Move Forward Party leader and candidate Pita Limjaroenrat arrives at a rally in Bangkok on April 22, 2023. (photo: Lillian Suwanrumpha / AFP)

Move Forward Party leader and candidate Pita Limjaroenrat arrives at a rally in Bangkok on April 22, 2023. (photo: Lillian Suwanrumpha / AFP)

Thailand’s Pheu Thai is Painting Itself Into a Corner


Even if Thailand’s leading opposition party sweeps the popular vote on 14 May 2023, its latest demands to prospective coalition partners mean that it may not be able to form a coalition strong enough to win the premiership.

Thailand’s chief opposition Pheu Thai (PT) Party has literally painted itself into a corner. It has set tough preconditions for other parties to swallow if they want to join a PT-led government coalition after the general election (GE) on 14 May 2023. 

PT’s posturing is intended to show confidence and to attract the support of undecided voters, especially those from 16 million “Generation X” (42-57 year old) Thais, who are perceived as cautious middle-aged citizens who are more interested in policy details than their younger countrymen. 

One adverse scenario for PT is a potential deadlock, where a PT-led coalition is too small to secure the next premiership. To win, a premiership candidate needs to get at least 376 votes in a joint parliamentary session of 500 MPs and 250 senators. This is difficult for PT, given the pro-establishment senator bloc.

Under the guise of “national reconciliation”, PT can conceivably lead in forming an extra-large coalition that includes the second largest opposition Move Forward Party (MFP) and three or four government parties. Such a coalition may secure more than 376 votes to win the premiership without senators’ votes.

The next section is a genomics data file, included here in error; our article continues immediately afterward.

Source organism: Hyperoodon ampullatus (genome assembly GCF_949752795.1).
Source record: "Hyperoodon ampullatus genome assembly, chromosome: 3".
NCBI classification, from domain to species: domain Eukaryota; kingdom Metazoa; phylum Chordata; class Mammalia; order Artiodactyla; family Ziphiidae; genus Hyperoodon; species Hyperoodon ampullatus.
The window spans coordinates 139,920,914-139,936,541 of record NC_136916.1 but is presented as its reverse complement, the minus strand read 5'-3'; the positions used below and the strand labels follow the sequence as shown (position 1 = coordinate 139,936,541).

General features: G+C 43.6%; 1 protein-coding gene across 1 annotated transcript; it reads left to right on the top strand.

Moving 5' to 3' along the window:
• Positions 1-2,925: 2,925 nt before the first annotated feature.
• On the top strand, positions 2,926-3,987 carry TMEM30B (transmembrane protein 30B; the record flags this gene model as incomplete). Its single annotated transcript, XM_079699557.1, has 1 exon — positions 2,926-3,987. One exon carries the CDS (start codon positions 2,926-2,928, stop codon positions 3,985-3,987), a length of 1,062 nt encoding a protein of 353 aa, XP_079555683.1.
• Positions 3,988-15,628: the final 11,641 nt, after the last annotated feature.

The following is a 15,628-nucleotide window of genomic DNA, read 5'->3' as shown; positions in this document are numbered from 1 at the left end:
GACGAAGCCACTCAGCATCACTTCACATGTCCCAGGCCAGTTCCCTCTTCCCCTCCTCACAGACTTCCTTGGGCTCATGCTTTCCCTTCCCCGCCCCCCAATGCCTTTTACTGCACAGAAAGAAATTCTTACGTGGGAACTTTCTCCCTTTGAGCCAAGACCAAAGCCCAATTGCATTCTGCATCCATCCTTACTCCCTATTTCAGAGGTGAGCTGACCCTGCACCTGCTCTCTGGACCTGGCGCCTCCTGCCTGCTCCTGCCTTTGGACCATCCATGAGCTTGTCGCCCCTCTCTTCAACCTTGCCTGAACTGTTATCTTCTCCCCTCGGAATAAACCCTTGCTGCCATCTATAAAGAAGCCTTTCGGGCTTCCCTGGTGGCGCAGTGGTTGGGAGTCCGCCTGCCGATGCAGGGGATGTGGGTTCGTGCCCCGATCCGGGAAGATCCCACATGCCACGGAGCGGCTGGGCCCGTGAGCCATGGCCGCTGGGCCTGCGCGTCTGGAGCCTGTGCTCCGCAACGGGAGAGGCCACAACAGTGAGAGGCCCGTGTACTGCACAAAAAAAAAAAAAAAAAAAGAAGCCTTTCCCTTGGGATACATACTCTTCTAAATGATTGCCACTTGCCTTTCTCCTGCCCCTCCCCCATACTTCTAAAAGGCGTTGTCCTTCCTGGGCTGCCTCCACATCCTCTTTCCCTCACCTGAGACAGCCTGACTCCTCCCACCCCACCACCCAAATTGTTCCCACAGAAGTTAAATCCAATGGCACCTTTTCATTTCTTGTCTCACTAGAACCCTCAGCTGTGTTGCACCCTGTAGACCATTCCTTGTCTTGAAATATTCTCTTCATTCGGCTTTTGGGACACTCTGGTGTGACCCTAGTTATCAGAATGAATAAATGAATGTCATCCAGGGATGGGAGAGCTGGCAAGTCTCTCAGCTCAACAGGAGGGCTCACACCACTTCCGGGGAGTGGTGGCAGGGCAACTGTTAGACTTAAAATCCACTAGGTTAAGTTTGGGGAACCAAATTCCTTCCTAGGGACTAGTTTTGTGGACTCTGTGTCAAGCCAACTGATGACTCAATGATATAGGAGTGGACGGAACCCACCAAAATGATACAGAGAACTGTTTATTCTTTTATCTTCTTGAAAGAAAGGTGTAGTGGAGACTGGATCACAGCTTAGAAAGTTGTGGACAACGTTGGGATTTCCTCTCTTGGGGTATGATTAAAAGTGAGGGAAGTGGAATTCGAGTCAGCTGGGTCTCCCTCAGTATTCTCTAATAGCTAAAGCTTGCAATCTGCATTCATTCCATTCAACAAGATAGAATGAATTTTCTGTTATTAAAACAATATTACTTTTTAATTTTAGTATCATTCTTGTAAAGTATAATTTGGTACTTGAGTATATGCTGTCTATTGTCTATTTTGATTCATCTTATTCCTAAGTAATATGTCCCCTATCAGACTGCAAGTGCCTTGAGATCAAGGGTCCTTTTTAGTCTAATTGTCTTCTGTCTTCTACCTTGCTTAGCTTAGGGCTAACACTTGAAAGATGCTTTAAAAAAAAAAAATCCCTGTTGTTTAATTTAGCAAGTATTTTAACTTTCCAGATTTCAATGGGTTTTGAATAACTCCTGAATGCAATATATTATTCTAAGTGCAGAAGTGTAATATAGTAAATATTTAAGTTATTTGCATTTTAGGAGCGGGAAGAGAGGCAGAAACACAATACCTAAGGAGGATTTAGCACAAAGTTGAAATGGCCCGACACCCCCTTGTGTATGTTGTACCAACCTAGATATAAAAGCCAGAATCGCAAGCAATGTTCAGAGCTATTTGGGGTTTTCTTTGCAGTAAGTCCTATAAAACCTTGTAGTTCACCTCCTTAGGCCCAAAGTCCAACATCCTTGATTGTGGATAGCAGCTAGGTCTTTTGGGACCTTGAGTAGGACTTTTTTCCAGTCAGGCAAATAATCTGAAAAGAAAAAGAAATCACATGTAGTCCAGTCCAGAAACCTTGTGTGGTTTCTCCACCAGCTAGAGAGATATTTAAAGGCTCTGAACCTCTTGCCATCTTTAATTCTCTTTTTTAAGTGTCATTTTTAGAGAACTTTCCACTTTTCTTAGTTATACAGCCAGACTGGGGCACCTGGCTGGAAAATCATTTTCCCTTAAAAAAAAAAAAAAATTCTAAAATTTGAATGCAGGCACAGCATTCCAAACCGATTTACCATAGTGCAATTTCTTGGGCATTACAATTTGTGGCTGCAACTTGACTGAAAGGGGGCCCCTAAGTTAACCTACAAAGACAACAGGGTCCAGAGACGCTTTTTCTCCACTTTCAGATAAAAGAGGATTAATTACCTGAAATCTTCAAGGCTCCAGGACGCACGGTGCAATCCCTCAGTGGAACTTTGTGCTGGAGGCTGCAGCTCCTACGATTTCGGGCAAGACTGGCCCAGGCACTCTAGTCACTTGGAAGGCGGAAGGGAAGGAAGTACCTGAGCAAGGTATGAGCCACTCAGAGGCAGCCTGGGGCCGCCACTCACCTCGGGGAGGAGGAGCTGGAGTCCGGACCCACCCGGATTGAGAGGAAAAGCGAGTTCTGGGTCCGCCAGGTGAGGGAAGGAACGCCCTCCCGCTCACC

But PT’s latest announcement has possibly excluded this option. On 8 May, Paetongtarn Shinawatra, one of PT’s three premiership candidates, announced in a TikTok live broadcast that parties wanting to join a PT-led coalition must accept its key conditions that the premiership be held by a PT candidate and that all key ministries be headed by PT’s chosen ministers.

Srettha Thavisin, the real estate tycoon who is another PT premiership candidate, added that PT would not work with the “Two Uncles”: PM Prayut Chan-ocha, the United Thai Nation’s candidate, and General Prawit Wongsuwan, leader and PM candidate of Palang Pracharath (PPRP), the largest government party.  

Bhumjaithai (BJT), the second largest government party, may be excluded from such a PT-led coalition because of its continuing defence of the legalisation of cannabis. PT and MFP have vowed to return marijuana and hemp to the list of banned narcotic substances.

In recent weeks, BJT’s senior members have bitterly quarrelled with PT’s Srettha, accusing him of spreading falsehoods about BJT’s marijuana campaign. Some have even filed police complaints of libel against Srettha for telling a PT campaign rally that voting for BJT would keep General Prayut in power. If found guilty in court, Srettha faces a jail term and disqualification from public office. Some senior BJT members have said that Srettha is merely a “stand-in actor”, insinuating that Paetongtarn is the PT’s actual PM candidate.

Meanwhile, the PT has not clarified who is its preferred candidate. Their latest concern might be that Paetongtarn and Srettha were overtaken by MFP leader Pita Limjaroenrat in a 5 May 2023 poll.